Russia’s COP27 Delegation Includes Fossil Fuel Magnates, Companies Sanctioned Over Ukraine Invasion
The more than 600 fossil fuel lobbyists at the COP27 UN climate conference in Sharm el-Sheikh, Egypt, include Russian oligarchs and companies that have been sanctioned in response to the country’s invasion of Ukraine.
The Russian delegation as a whole has 33 members with ties to the fossil fuel industry, the second most of any country after the UAE. Of those 33, more than half of them are either sanctioned themselves or have ties to sanctioned individuals or companies, DeSmog found.
“[It’s] ridiculous to know that Russian oligarchs are sneaking through the corridors,” Ukrainian delegate Dr. Oleksiy Ryabchyn said, as The Guardian reported. “It is ridiculous that they are able to freely travel. For me, if these oligarchs are not able to stop this bloody war then they should not be [at COP].”
Overall, DeSmog calculated that there were 18 Russian delegates who were either sanctioned themselves or tied to sanctioned individuals. These included two coal oligarchs Oleg Deripaska and Andrey Melnichenko. Deripaska has stakes in more than one coal company. He also has former ties to the aluminum industry, The Guardian reported. He is currently sanctioned by the UK. Melnichenko, meanwhile, is under individual sanctions by the EU. The day before the sanctions were implemented in March, he transferred ownership of Russia’s largest coal producing company Siberian Coal Energy Company to his wife, DeSmog said.
There were also delegates from several sanctioned companies present, The Guardian reported. These companies included:
- Gazprom: A gas company under U.S. and EU sanctions sent six delegates.
- Sherbank: A Russian bank sanctioned by the U.S. and the EU sent its managing director.
- Tatneft: An EU-sanctioned oil and gas company sent three delegates.
- Lukoil: An oil company sanctioned by the U.S.
- Severstal: A mining company sanctioned by the U.S.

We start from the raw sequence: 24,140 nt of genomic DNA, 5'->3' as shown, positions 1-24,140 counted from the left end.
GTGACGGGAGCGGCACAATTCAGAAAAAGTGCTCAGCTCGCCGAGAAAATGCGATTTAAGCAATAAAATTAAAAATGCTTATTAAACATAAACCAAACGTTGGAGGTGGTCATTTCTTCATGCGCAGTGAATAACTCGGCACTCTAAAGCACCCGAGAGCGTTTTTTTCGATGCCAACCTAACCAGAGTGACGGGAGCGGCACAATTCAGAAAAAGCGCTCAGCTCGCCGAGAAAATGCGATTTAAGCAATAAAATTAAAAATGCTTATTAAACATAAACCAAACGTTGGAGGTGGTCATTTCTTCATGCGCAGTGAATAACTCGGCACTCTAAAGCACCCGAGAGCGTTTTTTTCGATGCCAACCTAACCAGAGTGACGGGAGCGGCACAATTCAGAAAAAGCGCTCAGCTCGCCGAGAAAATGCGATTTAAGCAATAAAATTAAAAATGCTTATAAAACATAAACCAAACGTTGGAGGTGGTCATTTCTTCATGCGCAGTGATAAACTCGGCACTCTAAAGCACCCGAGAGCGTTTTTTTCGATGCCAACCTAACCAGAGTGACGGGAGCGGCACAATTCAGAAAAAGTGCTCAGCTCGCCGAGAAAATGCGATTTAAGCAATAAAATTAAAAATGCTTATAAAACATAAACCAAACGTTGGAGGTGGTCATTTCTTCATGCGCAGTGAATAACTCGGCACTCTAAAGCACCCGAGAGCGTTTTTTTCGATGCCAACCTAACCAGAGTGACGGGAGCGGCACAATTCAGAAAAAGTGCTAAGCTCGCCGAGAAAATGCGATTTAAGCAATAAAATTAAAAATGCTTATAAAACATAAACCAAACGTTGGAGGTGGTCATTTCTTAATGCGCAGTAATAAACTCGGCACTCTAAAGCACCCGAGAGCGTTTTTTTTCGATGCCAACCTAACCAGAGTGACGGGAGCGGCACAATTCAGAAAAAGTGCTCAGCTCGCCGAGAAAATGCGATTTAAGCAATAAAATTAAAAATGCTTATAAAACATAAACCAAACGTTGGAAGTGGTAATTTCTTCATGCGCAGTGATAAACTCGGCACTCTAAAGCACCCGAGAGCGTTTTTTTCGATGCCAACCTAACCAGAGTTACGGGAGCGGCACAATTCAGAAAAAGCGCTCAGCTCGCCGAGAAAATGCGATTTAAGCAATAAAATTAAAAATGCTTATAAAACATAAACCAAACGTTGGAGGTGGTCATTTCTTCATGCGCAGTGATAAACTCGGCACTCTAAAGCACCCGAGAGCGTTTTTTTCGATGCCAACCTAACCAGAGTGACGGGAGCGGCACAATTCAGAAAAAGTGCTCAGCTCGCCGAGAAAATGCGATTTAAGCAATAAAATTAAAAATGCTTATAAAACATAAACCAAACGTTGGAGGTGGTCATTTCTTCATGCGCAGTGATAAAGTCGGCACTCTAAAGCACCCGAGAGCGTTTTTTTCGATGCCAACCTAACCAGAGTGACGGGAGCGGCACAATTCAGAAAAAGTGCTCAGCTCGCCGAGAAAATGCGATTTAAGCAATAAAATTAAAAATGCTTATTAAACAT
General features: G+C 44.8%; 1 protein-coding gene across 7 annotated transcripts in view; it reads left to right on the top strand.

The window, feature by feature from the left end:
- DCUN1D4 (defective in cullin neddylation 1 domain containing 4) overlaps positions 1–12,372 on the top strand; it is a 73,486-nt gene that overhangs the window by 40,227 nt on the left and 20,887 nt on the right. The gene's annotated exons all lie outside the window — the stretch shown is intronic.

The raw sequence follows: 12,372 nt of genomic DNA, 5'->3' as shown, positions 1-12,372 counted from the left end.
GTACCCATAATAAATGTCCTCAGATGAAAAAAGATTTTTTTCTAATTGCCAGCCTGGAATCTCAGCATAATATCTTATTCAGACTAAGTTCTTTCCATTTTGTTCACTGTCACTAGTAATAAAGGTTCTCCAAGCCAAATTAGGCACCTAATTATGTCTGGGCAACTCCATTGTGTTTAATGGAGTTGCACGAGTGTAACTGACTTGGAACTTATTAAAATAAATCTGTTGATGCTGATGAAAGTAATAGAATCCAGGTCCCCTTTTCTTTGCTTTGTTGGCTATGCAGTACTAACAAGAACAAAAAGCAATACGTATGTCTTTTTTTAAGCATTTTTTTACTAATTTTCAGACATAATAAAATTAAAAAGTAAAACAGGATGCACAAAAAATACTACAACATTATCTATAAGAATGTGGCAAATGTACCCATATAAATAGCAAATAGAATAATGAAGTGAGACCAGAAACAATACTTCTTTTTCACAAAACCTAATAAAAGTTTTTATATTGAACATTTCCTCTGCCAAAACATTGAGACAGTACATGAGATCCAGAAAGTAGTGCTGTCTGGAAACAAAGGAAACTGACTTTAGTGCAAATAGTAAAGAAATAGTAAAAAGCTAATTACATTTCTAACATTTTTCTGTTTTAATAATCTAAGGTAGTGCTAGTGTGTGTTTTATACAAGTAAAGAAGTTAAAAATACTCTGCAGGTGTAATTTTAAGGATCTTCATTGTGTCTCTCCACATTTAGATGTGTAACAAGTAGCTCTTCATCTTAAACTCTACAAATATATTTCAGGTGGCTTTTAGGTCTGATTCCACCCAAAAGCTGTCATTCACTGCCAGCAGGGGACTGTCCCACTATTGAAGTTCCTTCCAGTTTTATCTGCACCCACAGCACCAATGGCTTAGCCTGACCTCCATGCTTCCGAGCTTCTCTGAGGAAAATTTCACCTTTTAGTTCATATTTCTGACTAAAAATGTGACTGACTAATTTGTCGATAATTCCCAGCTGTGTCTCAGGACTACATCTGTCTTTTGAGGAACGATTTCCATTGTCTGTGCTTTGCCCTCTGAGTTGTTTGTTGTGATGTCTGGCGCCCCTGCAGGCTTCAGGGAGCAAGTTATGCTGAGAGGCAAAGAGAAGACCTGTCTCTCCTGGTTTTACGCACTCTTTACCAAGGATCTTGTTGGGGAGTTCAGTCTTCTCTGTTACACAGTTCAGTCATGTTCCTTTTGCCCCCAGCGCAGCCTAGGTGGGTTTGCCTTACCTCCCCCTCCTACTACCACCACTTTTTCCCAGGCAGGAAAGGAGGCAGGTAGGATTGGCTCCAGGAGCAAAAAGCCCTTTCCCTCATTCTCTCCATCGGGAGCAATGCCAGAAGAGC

- Magnitogorsk Iron and Steel Works: A steel producer sanctioned by the U.S.
There were also three delegates present from Sibur, Desmog reported. This is Russia’s largest petrochemical company whose former CEO Dmitry Konov stepped down in March when UK and EU sanctions were passed against him.
“Russia’s war crimes are funded with petrodollars churned out by the fossil fuel companies that it has brought into the heart of COP27,” Global Witness senior campaigner Louis Wilson said in response to the findings, as Desmog reported. “These vital talks have already been exposed by our research as awash with the interests of big polluters. Adding in the Russian oil and gas cash machines for Putin’s military makes further mockery of the UN’s climate negotiations.”
Russia is extremely vulnerable to the climate crisis, warming at twice the global average. Despite this, it is ranked as the fourth highest-emitting country in the world.
Russia’s invasion of Ukraine has the potential to destabilize the global push to confront the climate crisis as Europe rushes to make up for reduced gas flows from that country in the near term.
“There can be no effective climate policy without the peace,” Ukrainian President Volodymyr Zelenskiy said in a video message played at the COP27, as Reuters reported. “This Russian war has brought about an energy crisis that has forced dozens of countries to resume coal-fired power generation in order to lower energy prices for their people… to lower prices that are shockingly rising due to deliberate Russian actions.”
The Ukrainian delegation has also emphasized the environmental harms caused by the invasion directly.
“This is not simply a war, this is state terrorism and it is ecocide,” Ukraine’s assistant environment minister Svitlana Grynchuk said, as The Guardian reported. “The invasion has killed wildlife, generated pollution and caused social instability. The terrorist state continues to send missiles to our power plants. Our environment is under threat because of this terrorist attack.”
On the other hand, the energy crisis could provide an object lesson in the importance of transitioning away from volatile fossil fuels to more reliable renewable sources. Ukraine is also promoting the renewable energy transition as a way to undermine Russia’s power acquired via exporting fossil fuels.
U.S. Climate Envoy John Kerry said EU and U.S. leaders were “absolutely certain [the war] accelerates the transition,” as The Guardian reported.
Subscribe to get exclusive updates in our daily newsletter!